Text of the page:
It is understandable why the US and other major western powers want to see a G20 that give legitimacy to the G8 where they call the shorts and why most emerging powers work in favour of an inclusive G20.

The Urge to Confront Putin Eclipses Global Economic Challenges.

As hosts and president of the G20 in 2014, Australia was sidetracked from its focus on getting a deal on concrete measures for ensuring a robust global economic growth by improving the management and use of public finances, reforming economies, support conditions that the private sector to invest, expand and hire employees.

Feeling the urge to speak tough against Russia that it suspected of having a role in the downing of a Malaysian airline over eastern Ukraine, the Australian Prime Minister, Tony Abbot, publicly promised to use the G20 encounter to "shirtfront" or physically confront the Russian president, Vladmir Putin. He vowed that his conversation with the Russian prime minister would be "the toughest conversation of all".

Members of several western governments even started talking about excluding the Russian president from the G20 Summit. At that point, the media stopped reporting on the Australian G20 agenda and focused on the promised boxing match.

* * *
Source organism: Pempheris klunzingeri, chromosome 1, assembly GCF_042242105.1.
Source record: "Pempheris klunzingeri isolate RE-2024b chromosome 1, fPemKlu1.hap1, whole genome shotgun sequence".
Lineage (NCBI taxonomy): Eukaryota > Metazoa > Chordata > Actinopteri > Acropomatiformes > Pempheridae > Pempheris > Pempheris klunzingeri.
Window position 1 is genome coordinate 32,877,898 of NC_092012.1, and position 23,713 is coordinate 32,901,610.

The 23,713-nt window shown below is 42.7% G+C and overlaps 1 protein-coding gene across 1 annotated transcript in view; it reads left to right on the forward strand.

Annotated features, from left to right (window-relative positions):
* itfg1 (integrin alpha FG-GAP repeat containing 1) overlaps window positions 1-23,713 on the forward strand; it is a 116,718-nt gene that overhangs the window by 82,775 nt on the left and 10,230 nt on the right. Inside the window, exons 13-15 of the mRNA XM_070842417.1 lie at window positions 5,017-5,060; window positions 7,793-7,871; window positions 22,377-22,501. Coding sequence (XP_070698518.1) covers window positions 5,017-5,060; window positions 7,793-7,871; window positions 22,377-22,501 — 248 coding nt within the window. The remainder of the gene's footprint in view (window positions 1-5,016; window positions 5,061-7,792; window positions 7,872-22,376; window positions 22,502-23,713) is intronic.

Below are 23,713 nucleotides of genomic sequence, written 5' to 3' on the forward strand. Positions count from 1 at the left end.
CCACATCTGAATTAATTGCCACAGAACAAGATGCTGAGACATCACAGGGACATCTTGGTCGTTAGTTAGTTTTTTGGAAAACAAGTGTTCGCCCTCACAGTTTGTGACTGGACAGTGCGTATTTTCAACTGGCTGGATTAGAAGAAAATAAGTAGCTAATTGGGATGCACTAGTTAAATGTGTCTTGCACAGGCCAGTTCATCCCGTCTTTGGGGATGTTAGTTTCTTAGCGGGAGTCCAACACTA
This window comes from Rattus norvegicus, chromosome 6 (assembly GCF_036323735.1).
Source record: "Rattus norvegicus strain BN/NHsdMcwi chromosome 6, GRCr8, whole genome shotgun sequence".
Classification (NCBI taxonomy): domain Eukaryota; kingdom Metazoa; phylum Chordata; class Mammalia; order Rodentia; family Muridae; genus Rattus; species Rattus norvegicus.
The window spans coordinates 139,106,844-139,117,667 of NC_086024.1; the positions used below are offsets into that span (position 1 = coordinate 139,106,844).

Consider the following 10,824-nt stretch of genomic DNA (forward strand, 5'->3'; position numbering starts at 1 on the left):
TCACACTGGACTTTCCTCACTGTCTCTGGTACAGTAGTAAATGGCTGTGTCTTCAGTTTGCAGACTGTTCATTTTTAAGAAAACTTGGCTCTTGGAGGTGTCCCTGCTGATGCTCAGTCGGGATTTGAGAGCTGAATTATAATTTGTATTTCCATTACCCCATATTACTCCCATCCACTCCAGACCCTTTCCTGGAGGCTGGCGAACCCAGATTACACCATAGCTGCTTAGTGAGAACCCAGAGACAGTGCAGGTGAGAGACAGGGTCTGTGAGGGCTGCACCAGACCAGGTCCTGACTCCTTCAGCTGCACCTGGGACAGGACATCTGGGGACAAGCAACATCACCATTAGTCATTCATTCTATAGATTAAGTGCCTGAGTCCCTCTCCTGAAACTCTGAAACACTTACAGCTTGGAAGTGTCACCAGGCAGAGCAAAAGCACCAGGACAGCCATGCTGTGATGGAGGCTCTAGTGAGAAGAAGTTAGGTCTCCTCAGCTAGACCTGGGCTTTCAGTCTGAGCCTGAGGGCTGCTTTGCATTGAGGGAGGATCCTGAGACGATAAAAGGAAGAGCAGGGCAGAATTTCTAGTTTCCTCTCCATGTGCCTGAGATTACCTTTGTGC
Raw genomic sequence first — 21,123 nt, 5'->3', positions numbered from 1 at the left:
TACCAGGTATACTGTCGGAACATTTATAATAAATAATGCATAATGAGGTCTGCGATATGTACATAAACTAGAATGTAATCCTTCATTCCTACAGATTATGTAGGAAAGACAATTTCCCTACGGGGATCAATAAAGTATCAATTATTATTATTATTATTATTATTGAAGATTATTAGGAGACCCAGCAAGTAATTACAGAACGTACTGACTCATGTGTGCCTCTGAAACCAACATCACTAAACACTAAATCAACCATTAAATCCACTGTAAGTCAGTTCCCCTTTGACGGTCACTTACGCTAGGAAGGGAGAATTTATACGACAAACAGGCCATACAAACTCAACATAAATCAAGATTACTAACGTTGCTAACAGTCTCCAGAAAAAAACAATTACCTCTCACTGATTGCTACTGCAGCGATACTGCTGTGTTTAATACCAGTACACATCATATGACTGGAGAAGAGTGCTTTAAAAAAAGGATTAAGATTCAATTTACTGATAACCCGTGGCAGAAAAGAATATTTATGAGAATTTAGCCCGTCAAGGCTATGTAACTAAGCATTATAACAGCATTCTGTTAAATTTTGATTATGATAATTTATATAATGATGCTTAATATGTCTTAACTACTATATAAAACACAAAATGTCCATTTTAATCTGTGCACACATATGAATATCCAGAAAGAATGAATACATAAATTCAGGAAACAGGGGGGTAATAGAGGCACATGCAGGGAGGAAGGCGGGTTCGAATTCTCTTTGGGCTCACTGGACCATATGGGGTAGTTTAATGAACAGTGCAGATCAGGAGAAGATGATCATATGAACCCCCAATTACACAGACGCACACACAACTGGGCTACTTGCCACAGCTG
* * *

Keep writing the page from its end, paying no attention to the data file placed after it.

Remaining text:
It stopped promoting the need for a strong consensus on what was needed to rejuvenate the global economy, but focused on the West's appetite for escalating tensions with Russia. Headlines focused on the west talking tough to Putin, excluding and isolating him, making Russia feel the heat and giving him an uncomfortable time in Brisbane.

Whereas Australia had placed high ambitions for robust economic growth and economic cooperation on the agenda in the months leading to Brisbane, it allowed irritations arising from global power rivalry to dominate the discourse before and during the G20 summit.

Australia had argued strongly for a shift from government-led to private sector-led economic growth, infrastructure development across the globe, measure to improve economic planning, strengthening financial systems, development of new international tax rules that enable new business models, encourage the US to ratify IMF quota and governance reforms agreed by all.